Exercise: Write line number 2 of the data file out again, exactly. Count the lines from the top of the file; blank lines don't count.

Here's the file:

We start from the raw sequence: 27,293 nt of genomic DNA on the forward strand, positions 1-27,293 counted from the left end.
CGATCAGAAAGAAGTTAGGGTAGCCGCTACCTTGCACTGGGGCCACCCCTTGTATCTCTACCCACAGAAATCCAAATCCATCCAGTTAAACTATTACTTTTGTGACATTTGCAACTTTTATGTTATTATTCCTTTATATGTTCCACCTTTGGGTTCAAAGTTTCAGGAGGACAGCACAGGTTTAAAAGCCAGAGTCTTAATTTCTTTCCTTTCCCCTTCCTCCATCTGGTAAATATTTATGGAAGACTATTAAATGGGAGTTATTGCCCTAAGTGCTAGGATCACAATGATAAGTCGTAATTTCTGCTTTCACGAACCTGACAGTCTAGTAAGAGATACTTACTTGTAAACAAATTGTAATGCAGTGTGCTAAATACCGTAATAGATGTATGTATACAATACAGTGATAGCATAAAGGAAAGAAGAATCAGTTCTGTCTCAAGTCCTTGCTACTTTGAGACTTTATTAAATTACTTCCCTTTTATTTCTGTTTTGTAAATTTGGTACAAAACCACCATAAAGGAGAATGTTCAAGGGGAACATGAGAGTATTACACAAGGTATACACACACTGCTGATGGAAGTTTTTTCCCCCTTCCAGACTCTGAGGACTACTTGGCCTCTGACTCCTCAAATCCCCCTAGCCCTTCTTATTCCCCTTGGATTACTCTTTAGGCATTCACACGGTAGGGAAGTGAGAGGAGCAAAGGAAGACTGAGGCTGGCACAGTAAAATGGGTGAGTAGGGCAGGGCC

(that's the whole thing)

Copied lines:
CGATCAGAAAGAAGTTAGGGTAGCCGCTACCTTGCACTGGGGCCACCCCTTGTATCTCTACCCACAGAAATCCAAATCCATCCAGTTAAACTATTACTTTTGTGACATTTGCAACTTTTATGTTATTATTCCTTTATATGTTCCACCTTTGGGTTCAAAGTTTCAGGAGGACAGCACAGGTTTAAAAGCCAGAGTCTTAATTTCTTTCCTTTCCCCTTCCTCCATCTGGTAAATATTTATGGAAGACTATTAAATGGGAGTTATTGCCCTAAGTGCTAGGATCACAATGATAAGTCGTAATTTCTGCTTTCACGAACCTGACAGTCTAGTAAGAGATACTTACTTGTAAACAAATTGTAATGCAGTGTGCTAAATACCGTAATAGATGTATGTATACAATACAGTGATAGCATAAAGGAAAGAAGAATCAGTTCTGTCTCAAGTCCTTGCTACTTTGAGACTTTATTAAATTACTTCCCTTTTATTTCTGTTTTGTAAATTTGGTACAAAACCACCATAAAGGAGAATGTTCAAGGGGAACATGAGAGTATTACACAAGGTATACACACACTGCTGATGGAAGTTTTTTCCCCCTTCCAGACTCTGAGGACTACTTGGCCTCTGACTCCTCAAATCCCCCTAGCCCTTCTTATTCCCCTTGGATTACTCTTTAGGCATTCACACGGTAGGGAAGTGAGAGGAGCAAAGGAAGACTGAGGCTGGCACAGTAAAATGGGTGAGTAGGGCAGGGCC